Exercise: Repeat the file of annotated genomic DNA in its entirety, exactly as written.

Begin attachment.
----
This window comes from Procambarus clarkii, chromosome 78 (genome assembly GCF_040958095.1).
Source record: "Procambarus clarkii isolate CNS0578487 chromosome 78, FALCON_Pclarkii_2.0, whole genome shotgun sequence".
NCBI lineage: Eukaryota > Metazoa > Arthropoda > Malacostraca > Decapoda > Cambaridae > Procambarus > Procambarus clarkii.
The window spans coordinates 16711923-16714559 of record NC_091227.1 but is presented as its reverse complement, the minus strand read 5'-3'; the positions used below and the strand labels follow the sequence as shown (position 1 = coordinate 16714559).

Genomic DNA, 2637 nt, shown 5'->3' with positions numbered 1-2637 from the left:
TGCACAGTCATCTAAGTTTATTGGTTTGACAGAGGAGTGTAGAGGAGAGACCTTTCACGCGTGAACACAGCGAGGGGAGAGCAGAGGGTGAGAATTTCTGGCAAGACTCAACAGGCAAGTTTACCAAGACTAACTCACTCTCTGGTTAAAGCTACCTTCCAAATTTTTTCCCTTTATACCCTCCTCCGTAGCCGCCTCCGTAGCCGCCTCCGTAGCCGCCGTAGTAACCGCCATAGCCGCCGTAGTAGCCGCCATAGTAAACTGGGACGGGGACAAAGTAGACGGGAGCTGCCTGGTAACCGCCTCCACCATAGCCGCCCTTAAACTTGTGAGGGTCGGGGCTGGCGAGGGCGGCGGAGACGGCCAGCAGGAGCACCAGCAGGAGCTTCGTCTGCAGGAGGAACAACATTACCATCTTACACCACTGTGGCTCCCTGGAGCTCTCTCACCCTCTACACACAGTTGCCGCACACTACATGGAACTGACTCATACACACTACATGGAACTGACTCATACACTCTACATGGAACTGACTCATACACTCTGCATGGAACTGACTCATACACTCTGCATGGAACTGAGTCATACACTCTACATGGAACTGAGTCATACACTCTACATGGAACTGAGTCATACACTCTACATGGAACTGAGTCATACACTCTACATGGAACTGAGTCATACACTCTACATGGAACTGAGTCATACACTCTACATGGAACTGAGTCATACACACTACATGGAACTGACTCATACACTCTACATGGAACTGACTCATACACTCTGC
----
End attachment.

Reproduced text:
This window comes from Procambarus clarkii, chromosome 78 (genome assembly GCF_040958095.1).
Source record: "Procambarus clarkii isolate CNS0578487 chromosome 78, FALCON_Pclarkii_2.0, whole genome shotgun sequence".
NCBI lineage: Eukaryota > Metazoa > Arthropoda > Malacostraca > Decapoda > Cambaridae > Procambarus > Procambarus clarkii.
The window spans coordinates 16711923-16714559 of record NC_091227.1 but is presented as its reverse complement, the minus strand read 5'-3'; the positions used below and the strand labels follow the sequence as shown (position 1 = coordinate 16714559).

Genomic DNA, 2637 nt, shown 5'->3' with positions numbered 1-2637 from the left:
TGCACAGTCATCTAAGTTTATTGGTTTGACAGAGGAGTGTAGAGGAGAGACCTTTCACGCGTGAACACAGCGAGGGGAGAGCAGAGGGTGAGAATTTCTGGCAAGACTCAACAGGCAAGTTTACCAAGACTAACTCACTCTCTGGTTAAAGCTACCTTCCAAATTTTTTCCCTTTATACCCTCCTCCGTAGCCGCCTCCGTAGCCGCCTCCGTAGCCGCCGTAGTAACCGCCATAGCCGCCGTAGTAGCCGCCATAGTAAACTGGGACGGGGACAAAGTAGACGGGAGCTGCCTGGTAACCGCCTCCACCATAGCCGCCCTTAAACTTGTGAGGGTCGGGGCTGGCGAGGGCGGCGGAGACGGCCAGCAGGAGCACCAGCAGGAGCTTCGTCTGCAGGAGGAACAACATTACCATCTTACACCACTGTGGCTCCCTGGAGCTCTCTCACCCTCTACACACAGTTGCCGCACACTACATGGAACTGACTCATACACACTACATGGAACTGACTCATACACTCTACATGGAACTGACTCATACACTCTGCATGGAACTGACTCATACACTCTGCATGGAACTGAGTCATACACTCTACATGGAACTGAGTCATACACTCTACATGGAACTGAGTCATACACTCTACATGGAACTGAGTCATACACTCTACATGGAACTGAGTCATACACTCTACATGGAACTGAGTCATACACTCTACATGGAACTGAGTCATACACACTACATGGAACTGACTCATACACTCTACATGGAACTGACTCATACACTCTGC